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Russia sets Nov. 12 for next manned Soyuz rocket launch
BY STEPHEN CLARK
SPACEFLIGHT NOW

Posted: September 13, 2011


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Alleviating concerns the International Space Station could be temporarily abandoned late this year, the Russian space agency has set Nov. 12 for the next crewed flight of the Soyuz rocket after an unmanned launch of the normally-reliable booster failed last month.


File photo of a Soyuz rocket launching to the International Space Station. Credit: NASA/Bill Ingalls/Carla Cioffi
 
The Nov. 12 blastoff would come after at least one unmanned flight of the Soyuz rocket third stage responsible for an Aug. 24 mishap that destroyed a Progress cargo craft bound for the International Space Station.

The next Progress spacecraft, the disposable vehicle's 45th supply run to the space station, is now scheduled for liftoff Oct. 30, according to Roscosmos, the Russian federal space agency.

If that flight goes as planned, the next three-person crew will depart the Baikonur Cosmodrome in Kazakhstan on Nov. 12 heading for the space station. NASA astronaut Daniel Burbank and cosmonauts Anton Shkaplerov and Anatoly Ivanishin will fly aboard the Soyuz TMA-22 capsule for their long-duration mission on the orbiting complex.

Burbank, Shkaplerov and Ivanishin had been scheduled to launch Sept. 22 before last month's Soyuz rocket failure.

Space station commander Andrey Borisenko, Russian cosmonaut Alexander Samokutyaev and NASA flight engineer Ronald Garan now aboard the space station are scheduled to return to Earth on Thursday night. Three more residents will remain on the space laboratory until mid-November.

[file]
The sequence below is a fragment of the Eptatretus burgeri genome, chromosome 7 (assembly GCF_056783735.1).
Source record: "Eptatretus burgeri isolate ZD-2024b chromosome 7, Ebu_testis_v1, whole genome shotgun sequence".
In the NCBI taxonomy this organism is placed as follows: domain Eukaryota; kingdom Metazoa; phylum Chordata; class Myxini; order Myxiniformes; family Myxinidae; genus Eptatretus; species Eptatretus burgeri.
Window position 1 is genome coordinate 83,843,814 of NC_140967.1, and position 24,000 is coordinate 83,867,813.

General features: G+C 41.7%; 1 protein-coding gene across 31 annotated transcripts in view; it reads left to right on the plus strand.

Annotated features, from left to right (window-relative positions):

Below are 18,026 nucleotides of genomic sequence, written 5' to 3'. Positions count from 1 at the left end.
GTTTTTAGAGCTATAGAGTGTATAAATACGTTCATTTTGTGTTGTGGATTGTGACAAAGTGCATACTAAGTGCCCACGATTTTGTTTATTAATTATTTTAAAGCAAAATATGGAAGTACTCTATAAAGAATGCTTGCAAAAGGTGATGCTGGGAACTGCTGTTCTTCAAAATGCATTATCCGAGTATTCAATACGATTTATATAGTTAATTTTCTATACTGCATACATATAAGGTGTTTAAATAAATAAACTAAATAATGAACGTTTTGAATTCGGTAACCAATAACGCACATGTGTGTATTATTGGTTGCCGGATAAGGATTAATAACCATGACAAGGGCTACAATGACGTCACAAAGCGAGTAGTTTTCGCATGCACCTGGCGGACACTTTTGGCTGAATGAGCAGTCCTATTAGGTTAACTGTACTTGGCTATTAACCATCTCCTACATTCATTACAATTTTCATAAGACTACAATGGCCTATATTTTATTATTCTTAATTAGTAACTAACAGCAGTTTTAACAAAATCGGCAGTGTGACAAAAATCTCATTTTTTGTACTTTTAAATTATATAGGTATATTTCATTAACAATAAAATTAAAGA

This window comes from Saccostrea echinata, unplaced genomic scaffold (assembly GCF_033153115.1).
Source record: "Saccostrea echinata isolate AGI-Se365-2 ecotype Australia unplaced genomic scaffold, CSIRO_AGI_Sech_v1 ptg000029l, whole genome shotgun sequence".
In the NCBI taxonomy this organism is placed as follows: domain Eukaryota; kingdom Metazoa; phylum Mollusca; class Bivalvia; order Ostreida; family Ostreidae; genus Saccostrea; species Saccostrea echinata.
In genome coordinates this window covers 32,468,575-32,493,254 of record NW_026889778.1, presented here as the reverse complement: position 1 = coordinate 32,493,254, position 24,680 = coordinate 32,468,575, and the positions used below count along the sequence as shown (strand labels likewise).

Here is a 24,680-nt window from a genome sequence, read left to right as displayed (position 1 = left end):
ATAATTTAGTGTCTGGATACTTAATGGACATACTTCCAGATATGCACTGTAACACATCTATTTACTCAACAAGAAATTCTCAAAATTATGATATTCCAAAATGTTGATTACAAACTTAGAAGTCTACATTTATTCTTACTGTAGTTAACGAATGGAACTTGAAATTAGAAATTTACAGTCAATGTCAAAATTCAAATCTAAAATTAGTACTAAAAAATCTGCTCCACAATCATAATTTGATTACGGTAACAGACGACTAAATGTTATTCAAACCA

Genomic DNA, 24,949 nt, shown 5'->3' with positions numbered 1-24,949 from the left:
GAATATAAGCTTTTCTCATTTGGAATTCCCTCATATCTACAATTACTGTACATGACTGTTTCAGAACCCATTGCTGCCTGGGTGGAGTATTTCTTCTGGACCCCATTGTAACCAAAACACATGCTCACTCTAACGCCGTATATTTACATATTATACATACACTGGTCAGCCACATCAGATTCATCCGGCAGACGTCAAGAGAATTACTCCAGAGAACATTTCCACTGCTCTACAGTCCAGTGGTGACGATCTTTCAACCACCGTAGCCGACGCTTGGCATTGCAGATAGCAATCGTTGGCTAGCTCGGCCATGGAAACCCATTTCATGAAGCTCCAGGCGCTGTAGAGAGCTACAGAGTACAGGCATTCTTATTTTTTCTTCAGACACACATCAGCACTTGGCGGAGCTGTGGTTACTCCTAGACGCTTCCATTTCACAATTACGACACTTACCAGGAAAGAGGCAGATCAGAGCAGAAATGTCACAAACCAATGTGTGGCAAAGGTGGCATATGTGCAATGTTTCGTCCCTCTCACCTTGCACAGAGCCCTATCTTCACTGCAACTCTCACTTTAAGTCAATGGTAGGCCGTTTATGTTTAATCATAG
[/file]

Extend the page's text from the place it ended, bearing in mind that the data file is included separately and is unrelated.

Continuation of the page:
The Nov. 12 launch date would allow the space station to remain partially-staffed with a crew of three until another trio of fliers blast off Dec. 20. That flight would restore the outpost to a full crew of six international astronauts and cosmonauts.

Officials initially feared the space station may have to be temporarily abandoned if Soyuz rockets were not ready to fly by mid-November. After the retirement of the space shuttle, the Soyuz is the only vehicle capable to carrying astronauts to and from the station.


The Soyuz TMA-22 spacecraft, the next capsule to launch to the space station, is undergoing processing at the Baikonur Cosmodrome in Kazakhstan. Credit: Energia
 
The Aug. 24 Soyuz rocket anomaly was blamed on contamination inside a supply line leading to the gas generator of the booster's third stage RD-0110 engine. The gas generator powers the turbopump of the kerosene-fueled engine.

Investigators concluded the defect was "random" and recommended more stringent quality control procedures.

The engine responded to the problem with an emergency shutdown, and the rocket and Progress payload crashed in southern Russia a few minutes into flight.

The failed Progress launch used the Soyuz-U configuration of the historic rocket, which has flown nearly 1,800 times since the dawn of the Space Age. The Soyuz-FG rocket used on manned missions uses an identical third stage as the one at fault last month.

Further Soyuz rocket missions will be cleared for flight after thorough inspections of hardware awaiting launch, according to Roscosmos.

The launch of a Soyuz 2-1a rocket with six Globalstar commercial communications satellites is being delayed from early October due to the inspections, according to Globalstar.

A report from the Interfax news agency said Russia tried to convince U.S.-based Globalstar to keep the flight on track for October, but the company declined in favor of additional quality checks.

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